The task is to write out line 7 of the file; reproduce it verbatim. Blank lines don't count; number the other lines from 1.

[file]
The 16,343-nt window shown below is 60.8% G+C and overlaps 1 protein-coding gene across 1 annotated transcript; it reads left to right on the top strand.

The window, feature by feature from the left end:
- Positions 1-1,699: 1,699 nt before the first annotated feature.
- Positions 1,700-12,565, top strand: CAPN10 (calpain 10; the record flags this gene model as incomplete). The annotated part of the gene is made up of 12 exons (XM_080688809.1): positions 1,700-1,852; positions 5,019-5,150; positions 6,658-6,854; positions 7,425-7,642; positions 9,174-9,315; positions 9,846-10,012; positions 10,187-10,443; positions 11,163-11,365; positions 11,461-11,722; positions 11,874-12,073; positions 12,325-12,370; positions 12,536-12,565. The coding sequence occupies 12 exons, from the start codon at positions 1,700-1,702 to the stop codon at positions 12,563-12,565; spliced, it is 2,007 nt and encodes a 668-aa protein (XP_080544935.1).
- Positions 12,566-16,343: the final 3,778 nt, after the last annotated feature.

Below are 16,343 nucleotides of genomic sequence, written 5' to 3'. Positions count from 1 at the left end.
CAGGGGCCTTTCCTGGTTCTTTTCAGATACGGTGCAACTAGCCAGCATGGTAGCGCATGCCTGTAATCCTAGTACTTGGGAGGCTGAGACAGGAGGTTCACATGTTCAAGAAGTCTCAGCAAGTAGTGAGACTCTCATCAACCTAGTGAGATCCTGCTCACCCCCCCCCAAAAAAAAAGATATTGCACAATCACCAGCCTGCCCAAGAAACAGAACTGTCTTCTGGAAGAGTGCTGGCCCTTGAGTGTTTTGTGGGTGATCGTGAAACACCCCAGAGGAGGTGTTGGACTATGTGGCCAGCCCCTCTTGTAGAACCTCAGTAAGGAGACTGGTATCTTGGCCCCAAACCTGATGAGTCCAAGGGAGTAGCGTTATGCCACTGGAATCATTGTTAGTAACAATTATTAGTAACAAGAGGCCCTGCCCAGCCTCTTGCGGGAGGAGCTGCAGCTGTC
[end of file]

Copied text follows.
CAGGGGCCTTTCCTGGTTCTTTTCAGATACGGTGCAACTAGCCAGCATGGTAGCGCATGCCTGTAATCCTAGTACTTGGGAGGCTGAGACAGGAGGTTCACATGTTCAAGAAGTCTCAGCAAGTAGTGAGACTCTCATCAACCTAGTGAGATCCTGCTCACCCCCCCCCAAAAAAAAAGATATTGCACAATCACCAGCCTGCCCAAGAAACAGAACTGTCTTCTGGAAGAGTGCTGGCCCTTGAGTGTTTTGTGGGTGATCGTGAAACACCCCAGAGGAGGTGTTGGACTATGTGGCCAGCCCCTCTTGTAGAACCTCAGTAAGGAGACTGGTATCTTGGCCCCAAACCTGATGAGTCCAAGGGAGTAGCGTTATGCCACTGGAATCATTGTTAGTAACAATTATTAGTAACAAGAGGCCCTGCCCAGCCTCTTGCGGGAGGAGCTGCAGCTGTC